Evidence is growing that PM2.5 air pollution can cause brain damage in children. Air pollution exposures in early life decrease children’s IQ (Intelligence Quotient) and increase risk for behavioral disorders such as Attention-Deficit/Hyperactivity Disorder (ADHD) and autism (11, 12).

Pollution-related IQ loss caused by PM2.5 pollution prevents individual children from attaining their full potential, because IQ scores are highly correlated with children’s academic performance, standardized test scores, and high-school graduation rates (7, 8). Pollution-related IQ losses also reduce children’s future income and earning potential and thus have economic consequences.

Pollution-related IQ losses in children across Massachusetts are important too, because reduction in the average IQ of thousands of Massachusetts children by as little as 2 points results in a significant decrease in the number of gifted children and a corresponding increase in the number with IQ scores below 70. Any increase in the number of children with IQ scores below 70 is significant because these children may experience a level of developmental delay that requires special education services and limits their capacity to live independently or to attain competitive employment.

Pollution-related IQ losses fall most heavily on children in Massachusetts’ most vulnerable communities where they can magnify the impacts of poverty, racism, psychosocial stress and other environmental hazards such as lead.

The good news is that IQ loss caused by PM2.5 air pollution can be prevented. Prevention of pollution-related IQ loss benefits individual children improves the mental health of children across Massachusetts and boosts the economy.

The proof of this is seen in what happened in the United States in the 1970s when we eliminated air pollution caused by lead by removing lead from gasoline (13). In the 1970s more than 100,000 tons of lead were added to the US gasoline supply each year to improve engine performance. Airborne lead pollution was widespread and children’s blood lead levels were nearly 20 times higher than they are today. Pediatric researchers at Boston Children’s Hospital and the CDC realized from their research that this lead pollution was causing brain injury in children and reducing their IQ, even in children with no obvious symptoms of lead poisoning.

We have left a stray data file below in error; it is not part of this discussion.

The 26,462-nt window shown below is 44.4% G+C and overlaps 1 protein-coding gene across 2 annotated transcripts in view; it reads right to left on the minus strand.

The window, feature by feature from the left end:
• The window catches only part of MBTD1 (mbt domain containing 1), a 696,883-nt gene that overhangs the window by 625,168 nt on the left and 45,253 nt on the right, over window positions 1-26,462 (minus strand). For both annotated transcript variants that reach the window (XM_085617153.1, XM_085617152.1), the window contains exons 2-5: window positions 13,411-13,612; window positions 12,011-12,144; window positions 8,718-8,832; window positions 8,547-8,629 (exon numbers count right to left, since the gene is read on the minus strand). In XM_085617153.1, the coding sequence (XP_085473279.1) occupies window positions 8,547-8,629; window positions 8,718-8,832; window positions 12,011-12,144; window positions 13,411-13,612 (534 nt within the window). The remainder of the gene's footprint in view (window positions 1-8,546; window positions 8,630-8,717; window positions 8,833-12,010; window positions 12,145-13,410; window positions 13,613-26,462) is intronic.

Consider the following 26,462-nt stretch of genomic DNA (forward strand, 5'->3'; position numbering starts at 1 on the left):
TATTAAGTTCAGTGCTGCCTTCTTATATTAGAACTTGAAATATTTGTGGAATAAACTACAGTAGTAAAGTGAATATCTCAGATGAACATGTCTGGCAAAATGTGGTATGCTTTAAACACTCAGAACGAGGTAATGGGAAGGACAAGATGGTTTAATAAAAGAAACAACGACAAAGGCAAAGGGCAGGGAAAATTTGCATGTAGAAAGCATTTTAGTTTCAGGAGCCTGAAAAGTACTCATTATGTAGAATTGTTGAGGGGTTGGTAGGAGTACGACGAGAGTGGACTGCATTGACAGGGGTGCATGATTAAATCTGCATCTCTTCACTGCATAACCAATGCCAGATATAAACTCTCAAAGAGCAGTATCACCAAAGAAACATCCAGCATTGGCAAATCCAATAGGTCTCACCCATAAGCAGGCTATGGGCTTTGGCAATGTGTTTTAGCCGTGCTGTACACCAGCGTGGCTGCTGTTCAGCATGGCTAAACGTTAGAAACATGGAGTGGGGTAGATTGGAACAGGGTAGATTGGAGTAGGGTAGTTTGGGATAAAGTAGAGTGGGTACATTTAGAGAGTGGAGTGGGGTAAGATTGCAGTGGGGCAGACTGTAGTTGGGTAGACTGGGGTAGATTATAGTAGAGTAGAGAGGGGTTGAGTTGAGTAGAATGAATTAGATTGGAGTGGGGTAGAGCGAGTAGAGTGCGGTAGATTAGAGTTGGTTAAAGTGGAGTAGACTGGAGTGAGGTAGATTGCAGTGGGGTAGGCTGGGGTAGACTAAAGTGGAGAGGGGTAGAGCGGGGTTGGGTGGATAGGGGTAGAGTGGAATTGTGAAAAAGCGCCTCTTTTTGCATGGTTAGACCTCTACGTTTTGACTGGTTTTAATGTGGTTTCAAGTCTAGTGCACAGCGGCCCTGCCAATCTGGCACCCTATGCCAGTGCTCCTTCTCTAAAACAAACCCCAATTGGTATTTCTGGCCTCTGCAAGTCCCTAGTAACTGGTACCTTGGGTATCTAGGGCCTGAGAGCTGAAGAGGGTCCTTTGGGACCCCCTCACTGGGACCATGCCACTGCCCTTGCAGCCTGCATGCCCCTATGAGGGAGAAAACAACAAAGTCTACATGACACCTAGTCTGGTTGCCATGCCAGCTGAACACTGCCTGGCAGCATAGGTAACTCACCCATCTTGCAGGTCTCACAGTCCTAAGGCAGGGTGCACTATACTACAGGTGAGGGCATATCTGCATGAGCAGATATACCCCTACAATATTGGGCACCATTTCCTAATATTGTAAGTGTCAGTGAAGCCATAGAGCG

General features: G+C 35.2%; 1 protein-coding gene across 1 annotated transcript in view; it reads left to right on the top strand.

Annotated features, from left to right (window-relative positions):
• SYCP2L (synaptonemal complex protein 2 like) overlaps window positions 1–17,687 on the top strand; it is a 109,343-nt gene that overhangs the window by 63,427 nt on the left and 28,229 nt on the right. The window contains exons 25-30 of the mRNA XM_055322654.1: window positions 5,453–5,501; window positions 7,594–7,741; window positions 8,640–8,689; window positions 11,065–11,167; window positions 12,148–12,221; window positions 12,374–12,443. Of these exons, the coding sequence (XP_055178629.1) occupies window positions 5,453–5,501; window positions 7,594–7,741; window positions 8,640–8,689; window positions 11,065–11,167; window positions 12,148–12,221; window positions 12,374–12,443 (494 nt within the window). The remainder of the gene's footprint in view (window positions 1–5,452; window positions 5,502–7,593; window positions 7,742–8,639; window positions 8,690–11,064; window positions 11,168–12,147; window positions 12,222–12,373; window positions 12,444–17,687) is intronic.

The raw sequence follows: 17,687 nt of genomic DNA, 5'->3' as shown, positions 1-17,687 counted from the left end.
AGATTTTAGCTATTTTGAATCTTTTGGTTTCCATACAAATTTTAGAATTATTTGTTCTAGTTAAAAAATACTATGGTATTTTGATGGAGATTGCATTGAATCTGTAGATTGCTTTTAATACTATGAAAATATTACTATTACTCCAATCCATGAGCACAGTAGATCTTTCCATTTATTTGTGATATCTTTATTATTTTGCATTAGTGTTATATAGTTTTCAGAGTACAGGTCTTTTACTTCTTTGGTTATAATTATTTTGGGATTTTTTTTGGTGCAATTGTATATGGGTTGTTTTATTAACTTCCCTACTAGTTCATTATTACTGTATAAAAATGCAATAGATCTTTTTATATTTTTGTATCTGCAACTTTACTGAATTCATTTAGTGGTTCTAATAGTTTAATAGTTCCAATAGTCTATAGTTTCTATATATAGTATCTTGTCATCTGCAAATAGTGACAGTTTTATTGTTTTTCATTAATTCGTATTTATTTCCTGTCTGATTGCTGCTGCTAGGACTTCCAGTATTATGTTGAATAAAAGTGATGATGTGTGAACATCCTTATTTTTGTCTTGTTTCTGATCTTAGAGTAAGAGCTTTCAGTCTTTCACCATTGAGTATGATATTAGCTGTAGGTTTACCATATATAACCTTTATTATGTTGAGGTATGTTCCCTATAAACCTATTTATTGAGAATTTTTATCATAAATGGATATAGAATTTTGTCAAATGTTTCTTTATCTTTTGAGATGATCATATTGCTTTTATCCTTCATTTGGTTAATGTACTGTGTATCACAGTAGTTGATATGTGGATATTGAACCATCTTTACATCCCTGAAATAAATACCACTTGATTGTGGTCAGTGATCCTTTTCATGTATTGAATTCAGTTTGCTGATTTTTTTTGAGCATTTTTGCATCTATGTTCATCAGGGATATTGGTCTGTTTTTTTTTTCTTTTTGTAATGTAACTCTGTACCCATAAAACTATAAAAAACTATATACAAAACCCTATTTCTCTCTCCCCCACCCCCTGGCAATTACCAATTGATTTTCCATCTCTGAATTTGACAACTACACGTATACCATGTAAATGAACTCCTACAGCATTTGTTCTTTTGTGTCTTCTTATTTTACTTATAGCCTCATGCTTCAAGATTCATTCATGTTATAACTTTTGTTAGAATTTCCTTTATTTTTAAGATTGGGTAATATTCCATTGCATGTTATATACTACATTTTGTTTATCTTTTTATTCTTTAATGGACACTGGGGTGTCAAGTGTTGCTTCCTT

In response to these alarming findings, EPA ordered the removal of lead from automotive gasoline.

Over the next decade, American children’s blood lead levels fell by 95%. Lead poisoning, which had previously been common, became a rare disease. And the average IQ of every child born in the United States since 1980 increased by almost 5 points. 

Additionally, this increase in children’s IQ resulted in an enormous economic benefit. Because children with higher IQ scores are smarter, more creative and more economically productive, economists have estimated that each annual crop of babies born in the United States since 1980 has added 100 to 200 billion more dollars ($100-200 billion) to the economy over their lifetimes than if they had been exposed to lead in early life. An amazing success story!

And it is a success story that we can repeat if we have the political will and the courage to get PM2.5 pollution out of the air in Massachusetts today. 

In Conclusion

Air pollution control is highly cost-effective. It reduces health care costs, maintains a healthy workforce, increases children’s intelligence, and prepares future generations to take the reins. For all these reasons, Massachusetts needs to control PM2.5 pollution and move as rapidly as possible to a pollution-free economy based on clean energy.



1. US Environmental Protection Agency: Office of Air and Radiation. The Benefits and Costs of the Clean Air Act from 1990 to 2020. (accessed January 13, 2022).




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8. Lin H, Guo Y, Di Q, Zheng Y, Kowal P, Xiao J, Liu T, Li X, Zeng W, Howard SW, Nelson EJ. Ambient PM2. 5 and stroke: effect modifiers and population attributable risk in six low-and middle-income countries. Stroke. 2017 May;48(5):1191-7.


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13. Grosse SD, Matte TD, Schwartz J, Jackson RJ. Economic gains resulting from the reduction in children’s exposure to lead in the United States. Environ Health Perspect 2002; 110: 563–69. doi: 10.1289/ehp.02110563